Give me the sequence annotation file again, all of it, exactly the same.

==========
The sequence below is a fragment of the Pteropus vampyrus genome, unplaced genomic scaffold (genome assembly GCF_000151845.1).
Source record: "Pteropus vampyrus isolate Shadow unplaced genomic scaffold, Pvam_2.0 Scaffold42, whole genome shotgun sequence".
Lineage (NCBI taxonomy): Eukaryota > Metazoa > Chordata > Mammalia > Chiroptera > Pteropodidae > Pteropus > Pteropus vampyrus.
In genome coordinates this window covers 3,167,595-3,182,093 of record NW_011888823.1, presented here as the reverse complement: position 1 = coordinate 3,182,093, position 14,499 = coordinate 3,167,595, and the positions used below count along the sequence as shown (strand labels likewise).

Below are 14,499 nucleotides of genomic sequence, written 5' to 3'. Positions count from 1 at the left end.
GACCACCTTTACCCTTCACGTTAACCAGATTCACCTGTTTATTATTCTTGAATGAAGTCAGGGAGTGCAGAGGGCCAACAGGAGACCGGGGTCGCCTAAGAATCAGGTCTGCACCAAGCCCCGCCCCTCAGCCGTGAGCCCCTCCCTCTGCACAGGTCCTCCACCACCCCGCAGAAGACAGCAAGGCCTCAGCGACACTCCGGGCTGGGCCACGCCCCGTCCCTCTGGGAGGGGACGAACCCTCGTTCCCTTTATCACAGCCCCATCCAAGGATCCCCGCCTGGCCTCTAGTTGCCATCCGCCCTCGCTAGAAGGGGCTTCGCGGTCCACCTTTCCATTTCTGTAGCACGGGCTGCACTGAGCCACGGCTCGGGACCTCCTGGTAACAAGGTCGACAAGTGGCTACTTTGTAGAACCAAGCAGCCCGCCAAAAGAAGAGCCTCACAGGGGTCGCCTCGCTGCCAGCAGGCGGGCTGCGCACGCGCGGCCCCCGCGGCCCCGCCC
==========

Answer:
The sequence below is a fragment of the Pteropus vampyrus genome, unplaced genomic scaffold (genome assembly GCF_000151845.1).
Source record: "Pteropus vampyrus isolate Shadow unplaced genomic scaffold, Pvam_2.0 Scaffold42, whole genome shotgun sequence".
Lineage (NCBI taxonomy): Eukaryota > Metazoa > Chordata > Mammalia > Chiroptera > Pteropodidae > Pteropus > Pteropus vampyrus.
In genome coordinates this window covers 3,167,595-3,182,093 of record NW_011888823.1, presented here as the reverse complement: position 1 = coordinate 3,182,093, position 14,499 = coordinate 3,167,595, and the positions used below count along the sequence as shown (strand labels likewise).

Below are 14,499 nucleotides of genomic sequence, written 5' to 3'. Positions count from 1 at the left end.
GACCACCTTTACCCTTCACGTTAACCAGATTCACCTGTTTATTATTCTTGAATGAAGTCAGGGAGTGCAGAGGGCCAACAGGAGACCGGGGTCGCCTAAGAATCAGGTCTGCACCAAGCCCCGCCCCTCAGCCGTGAGCCCCTCCCTCTGCACAGGTCCTCCACCACCCCGCAGAAGACAGCAAGGCCTCAGCGACACTCCGGGCTGGGCCACGCCCCGTCCCTCTGGGAGGGGACGAACCCTCGTTCCCTTTATCACAGCCCCATCCAAGGATCCCCGCCTGGCCTCTAGTTGCCATCCGCCCTCGCTAGAAGGGGCTTCGCGGTCCACCTTTCCATTTCTGTAGCACGGGCTGCACTGAGCCACGGCTCGGGACCTCCTGGTAACAAGGTCGACAAGTGGCTACTTTGTAGAACCAAGCAGCCCGCCAAAAGAAGAGCCTCACAGGGGTCGCCTCGCTGCCAGCAGGCGGGCTGCGCACGCGCGGCCCCCGCGGCCCCGCCC